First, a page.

Saturday, April 28, 2018

Erik Nitsche: 
Self-Effacing, Top-Ten Designer
Most people have never heard of him. Even those who work in his field of graphic design might shrug their shoulders if you posed his name today. Yet millions of people have seen the work
of Erik Nitsche, who has been called progressive and trend-setting by both scholars and critics. In fact, Michael Aron,  a professor at the Parsons School of Design, places him  “on the top-ten list of the best 20th-century designers in the world.”
 Over his 60-year career Nitsche was involved in art direction, book design, typography, illustration, photography, film, signage, exhibits, packaging, industrial and corporate design, and advertising. He created scores of posters, book and record-album covers, ads, postage stamps, and even typefaces. Some of his work, particularly posters, are in the collections of top museums.
“He was among a handful of progressive designers and artists who imbued American graphic design with a modern European sensibility,” said The New York Times.  
 Erik Fredi Nitsche was born in Switzerland in 1908 and studied at the Collège Classique of Lausanne in his home town. He began his career working as a graphic designer for magazines in Switzerland and Germany before moving to the United States in 1934. 
He spent two years in Hollywood, where he was friends with composer Frederic Holländer, actress Marlene Dietrich, and MGM special-effects director Slavko Vorkapich. Two years later, he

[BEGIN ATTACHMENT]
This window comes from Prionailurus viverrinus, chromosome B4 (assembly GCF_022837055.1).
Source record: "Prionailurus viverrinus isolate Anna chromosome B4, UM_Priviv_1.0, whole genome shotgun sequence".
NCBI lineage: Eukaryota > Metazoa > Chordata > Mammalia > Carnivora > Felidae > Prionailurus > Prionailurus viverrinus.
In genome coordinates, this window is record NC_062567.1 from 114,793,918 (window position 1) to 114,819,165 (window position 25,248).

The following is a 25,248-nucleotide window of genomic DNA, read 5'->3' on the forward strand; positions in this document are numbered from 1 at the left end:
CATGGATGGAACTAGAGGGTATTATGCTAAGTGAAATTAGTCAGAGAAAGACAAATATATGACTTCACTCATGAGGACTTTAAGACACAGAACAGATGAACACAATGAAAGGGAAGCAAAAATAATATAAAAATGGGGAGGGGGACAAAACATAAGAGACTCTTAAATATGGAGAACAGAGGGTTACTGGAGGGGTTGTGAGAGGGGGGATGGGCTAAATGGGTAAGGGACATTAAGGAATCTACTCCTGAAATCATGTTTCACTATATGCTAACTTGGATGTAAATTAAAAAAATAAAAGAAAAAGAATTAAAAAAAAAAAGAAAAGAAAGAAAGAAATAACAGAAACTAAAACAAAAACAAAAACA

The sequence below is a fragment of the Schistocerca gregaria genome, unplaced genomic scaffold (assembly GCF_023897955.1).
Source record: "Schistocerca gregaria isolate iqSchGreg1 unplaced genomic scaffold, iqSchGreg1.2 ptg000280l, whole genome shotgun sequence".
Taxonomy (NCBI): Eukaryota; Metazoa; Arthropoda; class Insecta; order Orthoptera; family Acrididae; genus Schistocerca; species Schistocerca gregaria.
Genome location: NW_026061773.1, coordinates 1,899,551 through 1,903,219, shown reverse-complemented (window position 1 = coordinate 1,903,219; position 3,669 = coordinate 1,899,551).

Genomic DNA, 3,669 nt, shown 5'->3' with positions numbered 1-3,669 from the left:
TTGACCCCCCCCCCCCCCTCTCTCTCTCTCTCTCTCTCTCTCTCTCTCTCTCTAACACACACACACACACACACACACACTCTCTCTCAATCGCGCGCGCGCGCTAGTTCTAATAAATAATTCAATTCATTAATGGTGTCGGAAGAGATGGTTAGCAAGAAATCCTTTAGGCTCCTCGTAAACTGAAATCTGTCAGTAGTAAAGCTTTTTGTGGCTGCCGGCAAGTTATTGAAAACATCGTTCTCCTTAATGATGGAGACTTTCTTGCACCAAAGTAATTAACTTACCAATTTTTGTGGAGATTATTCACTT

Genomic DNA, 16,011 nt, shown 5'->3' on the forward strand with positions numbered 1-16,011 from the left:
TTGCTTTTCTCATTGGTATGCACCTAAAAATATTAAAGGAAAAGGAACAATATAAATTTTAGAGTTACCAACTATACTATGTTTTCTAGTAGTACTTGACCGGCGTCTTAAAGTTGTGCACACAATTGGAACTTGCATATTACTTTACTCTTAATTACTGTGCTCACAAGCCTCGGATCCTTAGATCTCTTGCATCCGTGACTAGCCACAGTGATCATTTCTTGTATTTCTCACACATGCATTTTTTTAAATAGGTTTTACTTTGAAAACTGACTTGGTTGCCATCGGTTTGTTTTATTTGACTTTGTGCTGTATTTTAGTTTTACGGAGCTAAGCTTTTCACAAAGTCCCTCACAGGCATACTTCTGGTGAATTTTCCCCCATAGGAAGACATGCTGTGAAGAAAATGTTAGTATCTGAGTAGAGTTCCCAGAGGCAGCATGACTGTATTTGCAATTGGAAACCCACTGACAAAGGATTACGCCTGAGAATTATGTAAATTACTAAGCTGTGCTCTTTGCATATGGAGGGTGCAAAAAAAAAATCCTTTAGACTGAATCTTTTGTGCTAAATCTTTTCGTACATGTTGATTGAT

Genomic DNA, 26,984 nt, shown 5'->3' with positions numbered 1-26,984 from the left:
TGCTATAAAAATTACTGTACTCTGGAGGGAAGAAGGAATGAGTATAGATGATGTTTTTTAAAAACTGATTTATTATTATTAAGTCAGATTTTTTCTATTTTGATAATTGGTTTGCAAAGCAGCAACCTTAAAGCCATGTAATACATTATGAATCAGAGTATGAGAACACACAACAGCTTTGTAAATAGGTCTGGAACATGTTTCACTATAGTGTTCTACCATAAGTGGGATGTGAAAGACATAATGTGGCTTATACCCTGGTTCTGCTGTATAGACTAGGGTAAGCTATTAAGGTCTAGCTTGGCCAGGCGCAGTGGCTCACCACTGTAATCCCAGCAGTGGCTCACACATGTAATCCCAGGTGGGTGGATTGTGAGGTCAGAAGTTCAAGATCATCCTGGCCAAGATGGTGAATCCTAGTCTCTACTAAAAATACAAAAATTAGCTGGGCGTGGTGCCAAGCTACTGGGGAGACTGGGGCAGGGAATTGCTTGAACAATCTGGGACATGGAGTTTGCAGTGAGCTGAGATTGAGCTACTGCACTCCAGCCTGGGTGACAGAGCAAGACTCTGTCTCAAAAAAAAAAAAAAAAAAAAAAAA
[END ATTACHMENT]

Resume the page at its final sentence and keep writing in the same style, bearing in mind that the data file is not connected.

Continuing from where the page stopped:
moved to New York where expanded his range of work, but continued to do art for the film industry, producing many posters. 
 In New York, he began doing covers and illustrations for such magazines as Harper’s Bazaar, Fortune, Town and Country, Vanity Fair, House and Garden, and Look. He created newspaper advertising campaigns for department stores like Ohrbach’s, Saks Fifth Avenue and
Filene’s, drew subway posters for New York Transit, and designed more than 200 record album covers for Decca, virtually all of them for classical music.
In the late 1950s, he worked for General Dynamics, which was building the Nautilus, the first nuclear submarine.  Nitsche was commissioned to develop “a visual image that would introduce this submarine to the world and at the same time emphasize the company’s peaceful concerns,” The Times said. “The design for the submarine was top secret, so Mr. Nitsche devised a symbolic solution based on the message ‘Atoms for Peace.’ ” Posters from this campaign, published in six European and Asian languages, have become classics among modern posters and are in the collections of the Museum of Modern Art, The Smithsonian, and the Museum of Fine Arts in Boston.  
He also did memorable posters for Universal Pictures and 20th Century Fox. One of his best-known was for “All About Eve,” the 1950 film starring Bette Davis and featuring a little-known Marilyn Monroe.
Nitsche moved to Ridgefield in 1954 and lived in a large, turn-of-the-century house on Lounsbury Road in Farmingville, which he renovated in dramatic fashion in collaboration with the acclaimed architect Alexander Kouzmanoff. He later lived on Old Branchville Road. In 1974, he moved to Europe, but eventually returned to this country and was living on Mill Plain Road in Danbury when he died in 1998 at the age of 90.
His former wife, Margaret “Gretl” Nitsche, was a longtime Ridgefielder who worked as a
real estate agent with the Gordon Walsh Agency in town. A native of Germany, she died in 2005 at the age of 94.
Erik Nitsche’s name may be unfamiliar even to some who are knowledgeable about the history of graphic design, probably because he was reluctant to seek publicity. He believed his work should speak for itself. 
In a 1950s essay about Nitsche, designer and author P. K. Thomajan wrote: “Self-effacement, he finds, keeps the blighting shadow of the ego out of one’s work.”

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